The record indicates that Page's letter of termination, signed by “Lee Goodman, CEO,” was typed on Creative Living 5 letterhead.   Moreover, when Page filed a claim for unemployment benefits with the Texas Employment Commission in July 1993, she named Creative Living as the organization for which she last worked, and Bob Upton, managing director of Lee Goodman Investments, signed the notice from the Texas Employment Commission on behalf of Creative Living.   Because this constitutes some evidence that Goodman-Wade Enterprises terminated Page's employment, we overrule Appellants' fifth point.

2. Goodman

 In their sixth point, Appellants contend that Goodman cannot be liable for retaliatory discharge under section 242.133 because he was not an owner or employee of an institution.   This contention is without merit.   At trial, Goodman testified that he owned Goodman-Wade Enterprises, which Appellants now concede was an “institution.”   Moreover, Upton testified that Goodman “did all the talking” in the meeting where Page was fired and that Goodman was the one who ultimately fired Page. This is some evidence that Goodman was the owner of an institution and that he terminated Page's employment.   Accordingly, we overrule Appellants' sixth point.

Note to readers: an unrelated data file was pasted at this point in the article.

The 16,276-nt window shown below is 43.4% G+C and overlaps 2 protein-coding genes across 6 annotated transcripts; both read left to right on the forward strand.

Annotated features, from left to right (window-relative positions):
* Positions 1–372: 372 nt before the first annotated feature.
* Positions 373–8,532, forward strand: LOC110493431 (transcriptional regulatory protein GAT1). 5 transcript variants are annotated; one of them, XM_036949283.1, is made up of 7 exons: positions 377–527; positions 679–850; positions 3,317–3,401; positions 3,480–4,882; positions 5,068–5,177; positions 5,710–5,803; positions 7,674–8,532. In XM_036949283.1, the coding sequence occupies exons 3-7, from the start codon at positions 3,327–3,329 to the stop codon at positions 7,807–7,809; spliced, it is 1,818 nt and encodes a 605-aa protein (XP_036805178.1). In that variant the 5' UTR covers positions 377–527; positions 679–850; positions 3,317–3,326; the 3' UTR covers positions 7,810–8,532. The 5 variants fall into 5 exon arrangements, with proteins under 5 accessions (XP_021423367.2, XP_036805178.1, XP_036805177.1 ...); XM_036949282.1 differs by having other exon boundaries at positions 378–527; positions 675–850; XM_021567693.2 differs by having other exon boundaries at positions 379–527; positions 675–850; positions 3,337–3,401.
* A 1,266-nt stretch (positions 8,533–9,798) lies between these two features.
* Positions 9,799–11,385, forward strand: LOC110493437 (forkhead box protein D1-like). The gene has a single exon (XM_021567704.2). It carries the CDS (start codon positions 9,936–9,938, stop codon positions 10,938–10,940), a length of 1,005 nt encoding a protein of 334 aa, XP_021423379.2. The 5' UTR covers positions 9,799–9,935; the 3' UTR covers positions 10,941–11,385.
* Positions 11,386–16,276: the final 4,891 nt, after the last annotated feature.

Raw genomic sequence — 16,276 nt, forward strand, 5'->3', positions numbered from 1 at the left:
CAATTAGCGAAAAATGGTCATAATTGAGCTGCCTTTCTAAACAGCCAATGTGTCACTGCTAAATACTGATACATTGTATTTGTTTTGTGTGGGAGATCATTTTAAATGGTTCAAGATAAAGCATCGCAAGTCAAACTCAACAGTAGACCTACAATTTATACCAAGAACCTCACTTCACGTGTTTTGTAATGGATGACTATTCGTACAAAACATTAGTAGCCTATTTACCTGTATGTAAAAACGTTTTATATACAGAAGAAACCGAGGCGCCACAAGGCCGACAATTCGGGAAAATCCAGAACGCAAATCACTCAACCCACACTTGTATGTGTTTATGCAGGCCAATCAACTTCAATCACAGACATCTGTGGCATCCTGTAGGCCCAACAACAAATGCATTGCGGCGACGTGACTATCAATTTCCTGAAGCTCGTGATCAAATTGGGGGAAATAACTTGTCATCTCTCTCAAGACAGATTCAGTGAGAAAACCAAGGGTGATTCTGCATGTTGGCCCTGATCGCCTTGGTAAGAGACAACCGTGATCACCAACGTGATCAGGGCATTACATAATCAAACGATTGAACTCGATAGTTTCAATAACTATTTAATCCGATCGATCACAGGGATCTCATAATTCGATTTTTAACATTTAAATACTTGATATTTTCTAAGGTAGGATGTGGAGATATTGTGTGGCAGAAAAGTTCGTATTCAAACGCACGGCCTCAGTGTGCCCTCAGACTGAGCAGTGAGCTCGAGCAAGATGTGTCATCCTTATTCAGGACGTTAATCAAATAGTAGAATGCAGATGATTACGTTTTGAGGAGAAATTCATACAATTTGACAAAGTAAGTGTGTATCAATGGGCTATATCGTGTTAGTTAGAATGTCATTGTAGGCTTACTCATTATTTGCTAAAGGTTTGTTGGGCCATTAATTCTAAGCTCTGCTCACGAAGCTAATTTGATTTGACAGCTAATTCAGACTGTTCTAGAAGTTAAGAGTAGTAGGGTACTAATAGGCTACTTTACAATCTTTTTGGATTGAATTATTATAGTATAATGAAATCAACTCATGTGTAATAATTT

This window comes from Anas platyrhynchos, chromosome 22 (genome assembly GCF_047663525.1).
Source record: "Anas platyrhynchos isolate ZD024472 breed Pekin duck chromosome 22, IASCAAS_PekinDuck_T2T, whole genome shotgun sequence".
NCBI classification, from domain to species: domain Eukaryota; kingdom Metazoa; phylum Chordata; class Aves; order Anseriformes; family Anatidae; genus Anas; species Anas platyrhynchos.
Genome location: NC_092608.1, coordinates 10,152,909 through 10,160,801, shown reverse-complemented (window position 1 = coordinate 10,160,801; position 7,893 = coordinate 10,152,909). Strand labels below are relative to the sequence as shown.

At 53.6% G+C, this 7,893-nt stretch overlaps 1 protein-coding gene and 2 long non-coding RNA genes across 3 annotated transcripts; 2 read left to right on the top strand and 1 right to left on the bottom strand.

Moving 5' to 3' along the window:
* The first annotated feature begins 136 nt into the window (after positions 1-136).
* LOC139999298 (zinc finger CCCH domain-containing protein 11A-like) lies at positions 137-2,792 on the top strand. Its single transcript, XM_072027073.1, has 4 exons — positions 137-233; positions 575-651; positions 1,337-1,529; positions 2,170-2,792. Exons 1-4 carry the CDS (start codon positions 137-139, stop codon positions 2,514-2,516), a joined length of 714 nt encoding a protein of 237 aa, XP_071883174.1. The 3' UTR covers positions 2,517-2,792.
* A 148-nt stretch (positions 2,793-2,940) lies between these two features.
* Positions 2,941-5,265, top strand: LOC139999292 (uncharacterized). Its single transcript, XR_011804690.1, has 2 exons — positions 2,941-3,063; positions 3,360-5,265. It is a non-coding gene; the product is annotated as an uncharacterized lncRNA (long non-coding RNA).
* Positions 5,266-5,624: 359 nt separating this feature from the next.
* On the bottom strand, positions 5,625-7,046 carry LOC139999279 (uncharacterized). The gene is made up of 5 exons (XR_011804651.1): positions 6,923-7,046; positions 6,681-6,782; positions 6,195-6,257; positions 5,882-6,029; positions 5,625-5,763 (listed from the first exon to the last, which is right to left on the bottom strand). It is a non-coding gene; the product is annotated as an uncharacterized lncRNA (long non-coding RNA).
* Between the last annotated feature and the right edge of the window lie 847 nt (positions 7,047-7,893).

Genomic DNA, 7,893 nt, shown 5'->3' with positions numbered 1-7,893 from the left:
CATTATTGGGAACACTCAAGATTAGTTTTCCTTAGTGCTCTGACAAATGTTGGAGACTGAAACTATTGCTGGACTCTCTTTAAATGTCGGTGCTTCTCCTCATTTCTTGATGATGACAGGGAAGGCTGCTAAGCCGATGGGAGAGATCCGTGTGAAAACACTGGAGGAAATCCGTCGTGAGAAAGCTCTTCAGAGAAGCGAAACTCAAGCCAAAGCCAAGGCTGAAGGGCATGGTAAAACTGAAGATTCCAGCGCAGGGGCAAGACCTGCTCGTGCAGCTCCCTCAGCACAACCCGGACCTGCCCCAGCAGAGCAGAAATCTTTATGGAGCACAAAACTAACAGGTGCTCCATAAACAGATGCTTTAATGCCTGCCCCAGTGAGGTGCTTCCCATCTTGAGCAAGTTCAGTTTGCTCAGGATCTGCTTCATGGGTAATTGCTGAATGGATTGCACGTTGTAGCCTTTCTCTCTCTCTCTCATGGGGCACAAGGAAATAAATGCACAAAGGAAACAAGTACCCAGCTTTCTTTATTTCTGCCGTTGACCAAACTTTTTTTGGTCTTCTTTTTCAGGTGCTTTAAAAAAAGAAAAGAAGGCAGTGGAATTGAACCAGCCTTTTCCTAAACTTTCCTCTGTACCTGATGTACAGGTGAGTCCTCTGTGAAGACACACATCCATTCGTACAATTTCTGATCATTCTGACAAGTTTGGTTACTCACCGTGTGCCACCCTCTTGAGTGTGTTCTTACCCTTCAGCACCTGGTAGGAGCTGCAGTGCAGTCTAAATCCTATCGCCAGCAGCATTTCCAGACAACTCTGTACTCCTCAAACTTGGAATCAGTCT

3. Lee Goodman Investments

 In their fourth point, Appellants contend that Lee Goodman Investments cannot be liable for terminating Page because it was not the owner of an institution.   We agree.   The only evidence in the record about Lee Goodman Investments indicates that this corporation merely provided the management services to the homes owned by Goodman-Wade Enterprises.   Because there is no evidence in the record that Lee Goodman Investments was an institution or the owner or employee of an institution, we sustain Appellants' fourth point.

B. Statutory Exemption

 In their third point, Appellants contend that even if the evidence was legally sufficient to hold them liable for retaliatory discharge, section 242.003 of the health and safety code exempts them from a cause of action brought under section 242.133.6  However, under Rule 94 of the Texas Rules of Civil Procedure, parties must affirmatively plead any matter constituting a matter in avoidance or an affirmative defense.   See tex.R. Civ. P. 94.   A matter in avoidance of statutory liability that is not affirmatively pleaded by the parties is waived.   See id.;  Woods v. William M. Mercer, Inc., 769 S.W.2d 515, 518 (Tex.1988).